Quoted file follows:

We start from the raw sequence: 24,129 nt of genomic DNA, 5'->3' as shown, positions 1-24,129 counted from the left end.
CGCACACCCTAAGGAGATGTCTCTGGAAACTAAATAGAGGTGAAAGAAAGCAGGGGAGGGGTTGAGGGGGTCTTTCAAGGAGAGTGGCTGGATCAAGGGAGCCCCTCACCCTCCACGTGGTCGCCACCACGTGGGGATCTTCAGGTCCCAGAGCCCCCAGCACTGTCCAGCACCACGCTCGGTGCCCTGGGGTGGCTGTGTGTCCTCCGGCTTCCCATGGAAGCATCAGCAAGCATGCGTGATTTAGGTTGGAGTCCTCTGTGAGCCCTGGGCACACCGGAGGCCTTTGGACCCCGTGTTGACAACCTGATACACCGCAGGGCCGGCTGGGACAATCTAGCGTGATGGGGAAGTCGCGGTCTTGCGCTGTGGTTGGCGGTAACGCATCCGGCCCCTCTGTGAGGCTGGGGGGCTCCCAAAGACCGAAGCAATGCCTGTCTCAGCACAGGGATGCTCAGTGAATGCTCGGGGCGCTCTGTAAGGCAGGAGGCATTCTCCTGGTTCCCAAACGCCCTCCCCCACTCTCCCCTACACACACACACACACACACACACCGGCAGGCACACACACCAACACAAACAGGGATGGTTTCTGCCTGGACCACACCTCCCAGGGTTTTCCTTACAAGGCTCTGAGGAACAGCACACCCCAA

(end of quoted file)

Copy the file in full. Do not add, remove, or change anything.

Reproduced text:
We start from the raw sequence: 24,129 nt of genomic DNA, 5'->3' as shown, positions 1-24,129 counted from the left end.
CGCACACCCTAAGGAGATGTCTCTGGAAACTAAATAGAGGTGAAAGAAAGCAGGGGAGGGGTTGAGGGGGTCTTTCAAGGAGAGTGGCTGGATCAAGGGAGCCCCTCACCCTCCACGTGGTCGCCACCACGTGGGGATCTTCAGGTCCCAGAGCCCCCAGCACTGTCCAGCACCACGCTCGGTGCCCTGGGGTGGCTGTGTGTCCTCCGGCTTCCCATGGAAGCATCAGCAAGCATGCGTGATTTAGGTTGGAGTCCTCTGTGAGCCCTGGGCACACCGGAGGCCTTTGGACCCCGTGTTGACAACCTGATACACCGCAGGGCCGGCTGGGACAATCTAGCGTGATGGGGAAGTCGCGGTCTTGCGCTGTGGTTGGCGGTAACGCATCCGGCCCCTCTGTGAGGCTGGGGGGCTCCCAAAGACCGAAGCAATGCCTGTCTCAGCACAGGGATGCTCAGTGAATGCTCGGGGCGCTCTGTAAGGCAGGAGGCATTCTCCTGGTTCCCAAACGCCCTCCCCCACTCTCCCCTACACACACACACACACACACACACCGGCAGGCACACACACCAACACAAACAGGGATGGTTTCTGCCTGGACCACACCTCCCAGGGTTTTCCTTACAAGGCTCTGAGGAACAGCACACCCCAA